5 Most Common Workplace Injuries and How to Avoid Them
According to the Association of Workers’ Compensation Boards of Canada, there were 1,027 work-related fatalities in 2018. In this most recent year reported, 665 of fatalities were due to occupational diseases, while 362 were caused by injuries. To put it another way, on average one Canadian worker loses their life at work every day. The total number of accidents is much higher when non-fatal injuries are counted, reaching 264,438 across all Canadian provinces and territories in 2018.
- The province with the most workplace injuries was Quebec (78,504).
- The province with the most fatal injuries was Alberta (86).
Compared with previous years, 2018 had higher rates of lost-time injuries and fatal injuries, indicating that Canadian workplaces are becoming more dangerous. However, many accidents can be prevented with the right knowledge and equipment. Online safety training is an excellent option to keep your collaborators updated with the latest safety regulations and technologies.
This article will discuss five common workplace injuries, with some effective recommendations to avoid them.
1) Sprains or Strains
These two terms describe similar injuries, and they are often used interchangeably. However, there is an important distinction between them:
- A sprain is an injury that affects ligaments, the tissue that connects bones with each other. Sprains occur when ligaments are torn or stretched too much.
- A strain is a similar injury since it also involves stretched or torn tissue. However, strains affect muscles or tendons, not ligaments.
These injuries are more likely to occur in situations where workers handle heavy materials or equipment and exert too much force. Employers can help prevent strains and sprains by modifying workplace practices, so workers don’t have to carry heavy objects across long distances. For example, filling buckets to a minimum height to ensure workers do not overexert themselves. Of course, companies should also ensure that lifting equipment and tools are in good working condition. Proper online training can also help workers avoid sprains and strains. Employees can take all the necessary precautions from the start if they can actively identify dangerous or strenuous situations.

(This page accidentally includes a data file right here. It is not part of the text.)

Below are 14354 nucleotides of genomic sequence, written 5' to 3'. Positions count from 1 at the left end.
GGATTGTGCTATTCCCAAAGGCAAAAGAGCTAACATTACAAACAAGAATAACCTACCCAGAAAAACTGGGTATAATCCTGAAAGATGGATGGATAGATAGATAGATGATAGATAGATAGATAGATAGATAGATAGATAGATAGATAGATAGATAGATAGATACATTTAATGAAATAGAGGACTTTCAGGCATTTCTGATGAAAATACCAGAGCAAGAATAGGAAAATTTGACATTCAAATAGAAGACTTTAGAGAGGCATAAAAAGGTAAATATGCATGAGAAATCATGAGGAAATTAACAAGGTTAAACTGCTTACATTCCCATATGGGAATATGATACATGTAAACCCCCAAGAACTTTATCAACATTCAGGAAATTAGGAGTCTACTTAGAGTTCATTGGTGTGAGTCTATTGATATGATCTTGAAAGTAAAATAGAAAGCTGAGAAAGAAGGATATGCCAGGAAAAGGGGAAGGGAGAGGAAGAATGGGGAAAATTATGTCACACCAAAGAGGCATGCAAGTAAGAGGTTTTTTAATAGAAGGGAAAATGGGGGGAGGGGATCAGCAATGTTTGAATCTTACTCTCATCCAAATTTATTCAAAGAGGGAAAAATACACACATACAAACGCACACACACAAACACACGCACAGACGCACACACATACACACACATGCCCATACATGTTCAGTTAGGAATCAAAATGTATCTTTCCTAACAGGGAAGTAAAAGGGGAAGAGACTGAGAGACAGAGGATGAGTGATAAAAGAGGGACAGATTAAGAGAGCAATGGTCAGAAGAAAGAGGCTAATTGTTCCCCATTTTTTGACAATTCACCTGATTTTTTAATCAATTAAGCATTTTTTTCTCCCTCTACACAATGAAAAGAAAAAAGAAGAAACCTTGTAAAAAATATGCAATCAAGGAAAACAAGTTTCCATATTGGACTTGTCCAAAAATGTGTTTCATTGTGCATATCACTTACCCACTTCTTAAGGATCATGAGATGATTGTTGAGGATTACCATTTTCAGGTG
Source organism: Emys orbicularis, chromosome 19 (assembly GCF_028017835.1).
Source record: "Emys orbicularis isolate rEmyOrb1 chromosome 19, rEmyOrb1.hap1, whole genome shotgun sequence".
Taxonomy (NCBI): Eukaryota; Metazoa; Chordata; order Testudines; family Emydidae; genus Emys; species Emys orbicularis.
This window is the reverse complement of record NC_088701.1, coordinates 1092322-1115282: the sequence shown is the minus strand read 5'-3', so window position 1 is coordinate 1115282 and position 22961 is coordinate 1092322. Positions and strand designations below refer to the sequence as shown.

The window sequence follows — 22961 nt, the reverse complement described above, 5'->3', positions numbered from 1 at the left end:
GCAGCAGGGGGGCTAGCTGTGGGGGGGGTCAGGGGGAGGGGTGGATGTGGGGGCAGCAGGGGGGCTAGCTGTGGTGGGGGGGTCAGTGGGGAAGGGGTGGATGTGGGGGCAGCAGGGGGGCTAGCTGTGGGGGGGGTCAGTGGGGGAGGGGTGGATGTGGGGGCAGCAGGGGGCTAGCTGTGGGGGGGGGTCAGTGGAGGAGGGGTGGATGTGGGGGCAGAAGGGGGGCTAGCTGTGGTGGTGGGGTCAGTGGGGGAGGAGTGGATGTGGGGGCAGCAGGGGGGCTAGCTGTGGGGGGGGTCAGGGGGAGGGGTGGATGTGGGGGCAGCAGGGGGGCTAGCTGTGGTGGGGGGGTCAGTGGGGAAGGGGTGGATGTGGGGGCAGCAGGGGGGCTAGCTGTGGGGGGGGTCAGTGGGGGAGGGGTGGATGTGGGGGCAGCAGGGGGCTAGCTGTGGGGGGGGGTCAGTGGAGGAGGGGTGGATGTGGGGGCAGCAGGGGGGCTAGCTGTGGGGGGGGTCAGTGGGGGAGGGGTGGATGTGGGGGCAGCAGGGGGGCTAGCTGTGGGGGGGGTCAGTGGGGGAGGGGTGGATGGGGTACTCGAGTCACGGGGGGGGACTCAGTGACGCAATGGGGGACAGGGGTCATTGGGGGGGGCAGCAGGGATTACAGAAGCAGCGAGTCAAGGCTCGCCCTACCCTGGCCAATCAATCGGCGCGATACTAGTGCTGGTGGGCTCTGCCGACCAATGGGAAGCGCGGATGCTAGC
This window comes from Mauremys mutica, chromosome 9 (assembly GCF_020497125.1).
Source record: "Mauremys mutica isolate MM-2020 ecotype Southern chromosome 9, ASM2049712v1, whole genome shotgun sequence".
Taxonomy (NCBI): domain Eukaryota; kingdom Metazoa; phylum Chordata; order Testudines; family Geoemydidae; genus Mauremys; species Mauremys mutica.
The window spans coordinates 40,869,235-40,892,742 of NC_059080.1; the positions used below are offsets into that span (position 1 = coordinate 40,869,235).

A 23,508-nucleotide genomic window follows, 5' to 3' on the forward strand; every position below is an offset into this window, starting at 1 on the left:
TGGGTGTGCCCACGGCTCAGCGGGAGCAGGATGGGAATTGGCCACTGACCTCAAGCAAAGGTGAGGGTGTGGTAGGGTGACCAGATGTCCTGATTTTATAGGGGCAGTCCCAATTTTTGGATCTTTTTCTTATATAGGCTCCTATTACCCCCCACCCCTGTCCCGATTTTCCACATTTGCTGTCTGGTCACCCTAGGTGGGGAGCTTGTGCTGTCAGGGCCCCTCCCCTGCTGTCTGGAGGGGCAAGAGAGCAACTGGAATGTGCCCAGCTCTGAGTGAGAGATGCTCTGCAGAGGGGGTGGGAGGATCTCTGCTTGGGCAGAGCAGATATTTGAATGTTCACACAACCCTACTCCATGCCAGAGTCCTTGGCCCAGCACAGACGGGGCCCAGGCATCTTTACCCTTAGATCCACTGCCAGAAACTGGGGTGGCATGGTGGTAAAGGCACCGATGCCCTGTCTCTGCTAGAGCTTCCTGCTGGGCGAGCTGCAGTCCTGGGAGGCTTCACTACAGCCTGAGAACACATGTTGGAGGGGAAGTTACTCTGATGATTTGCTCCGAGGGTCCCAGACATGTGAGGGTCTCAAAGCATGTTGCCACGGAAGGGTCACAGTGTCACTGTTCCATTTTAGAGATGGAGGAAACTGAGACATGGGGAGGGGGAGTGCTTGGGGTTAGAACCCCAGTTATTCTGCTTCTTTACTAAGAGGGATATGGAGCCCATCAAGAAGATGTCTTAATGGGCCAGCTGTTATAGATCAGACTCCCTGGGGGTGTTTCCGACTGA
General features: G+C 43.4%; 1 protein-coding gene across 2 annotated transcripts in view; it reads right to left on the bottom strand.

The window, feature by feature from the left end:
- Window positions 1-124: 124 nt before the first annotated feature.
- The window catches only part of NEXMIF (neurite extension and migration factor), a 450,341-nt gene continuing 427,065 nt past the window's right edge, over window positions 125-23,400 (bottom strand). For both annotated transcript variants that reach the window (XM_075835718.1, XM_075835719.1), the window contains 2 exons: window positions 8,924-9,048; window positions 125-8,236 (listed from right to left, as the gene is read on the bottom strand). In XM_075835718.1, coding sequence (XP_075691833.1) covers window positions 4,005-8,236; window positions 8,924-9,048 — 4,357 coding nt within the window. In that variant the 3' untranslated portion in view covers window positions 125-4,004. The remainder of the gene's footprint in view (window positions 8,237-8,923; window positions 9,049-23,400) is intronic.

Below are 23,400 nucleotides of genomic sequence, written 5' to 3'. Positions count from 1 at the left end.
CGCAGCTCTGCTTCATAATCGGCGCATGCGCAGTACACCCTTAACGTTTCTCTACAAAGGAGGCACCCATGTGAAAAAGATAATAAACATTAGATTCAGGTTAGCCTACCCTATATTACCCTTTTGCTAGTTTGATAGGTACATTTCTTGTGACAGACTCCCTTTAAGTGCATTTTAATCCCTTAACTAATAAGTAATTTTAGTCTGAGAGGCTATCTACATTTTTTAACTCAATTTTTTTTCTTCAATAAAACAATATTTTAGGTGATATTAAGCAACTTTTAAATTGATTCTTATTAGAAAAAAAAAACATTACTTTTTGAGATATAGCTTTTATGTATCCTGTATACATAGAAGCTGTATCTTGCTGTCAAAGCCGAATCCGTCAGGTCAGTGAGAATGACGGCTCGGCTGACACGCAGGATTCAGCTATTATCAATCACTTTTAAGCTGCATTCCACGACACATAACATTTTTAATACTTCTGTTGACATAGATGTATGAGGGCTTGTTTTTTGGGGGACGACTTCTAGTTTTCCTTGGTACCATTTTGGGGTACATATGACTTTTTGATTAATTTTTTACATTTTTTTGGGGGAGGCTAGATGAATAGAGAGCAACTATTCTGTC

2) Cuts and Punctures
There are many causes of cuts and punctures on worksites, but these injuries most often occur when sharp tools are not used properly. To reduce this type of injury, two measures are very effective:
- Training workers on how to use tools and equipment safely.
- Providing adequate personal protective equipment (PPE), and making sure it is used properly each time.
Many cuts and punctures are superficial and they only affect the skin. However, in severe cases, they may injure muscles, tendons, ligaments and even bones. These wounds should receive immediate medical attention since they can easily become infected. Untreated cuts and punctures can also cause tetanus, which is can be fatal.
3) Broken or Fractured Bones
Bones are often fractured as the result of a traumatic injury, such as falling from a ladder. However, microfractures can also develop from repetitive movements that exert a force on bones. As skeletal tissue deteriorates with age, companies that employ seniors must be especially careful since these employees are more vulnerable to breaking bones.
Like any workplace hazard, training can reduce the risk of suffering a bone fracture. The following are some recommended topics to cover:
- Fall protection
- Ladder safety
- Slips, trips and falls
- Safe use of equipment
- Working at height
Bone fractures are very painful, and in extreme cases, they can cause long-term disability. Accident prevention is a part of being socially responsible, and it also contributes to a productive workforce.
Many substances found in workplaces are toxic, especially in industrial settings. Even when following common sense, there are many ways in which exposure can happen:
• Some toxic substances are gaseous, or they evaporate quickly. Workers may be intoxicated by inhalation.
• Accidental ingestion may also occur. For example, a hazardous liquid that is clear and odourless can be mistaken for drinking water.
Canada first published the Workplace Hazardous Materials Information System (WHMIS) in 1988, and the Globally Harmonized System (GHS) from the United Nations was adopted in 2015. Organizations should provide up-to-date WHMIS training for their workers to ensure that all hazardous product labels are clearly understood.
5) Burns, Scalds, or Chemical Burns
In addition to toxic substances, workplaces may also contain hot surfaces and liquids, or harmful chemicals. WHMIS training can also help prevent these accidents, by making workers aware of product labels and their meanings. Workers should use adequate PPE when there is a risk of burns, scalds or chemical burns while following safety protocols. For example, a container with an acidic chemical should not be handled unless it is properly closed and the appropriate PPE is worn.
Unfortunately, workplace injuries are common, and in some cases, fatal. However, companies can create safer workplaces by providing all the necessary information to their employees and all the tools and equipment needed for protection. Accident prevention starts with being aware of the hazards present, and this can be accomplished with online safety training. When employees are aware of the threats present in a work environment and are provided with the knowledge and tools to avoid them, the risk of a fatal injury is greatly reduced.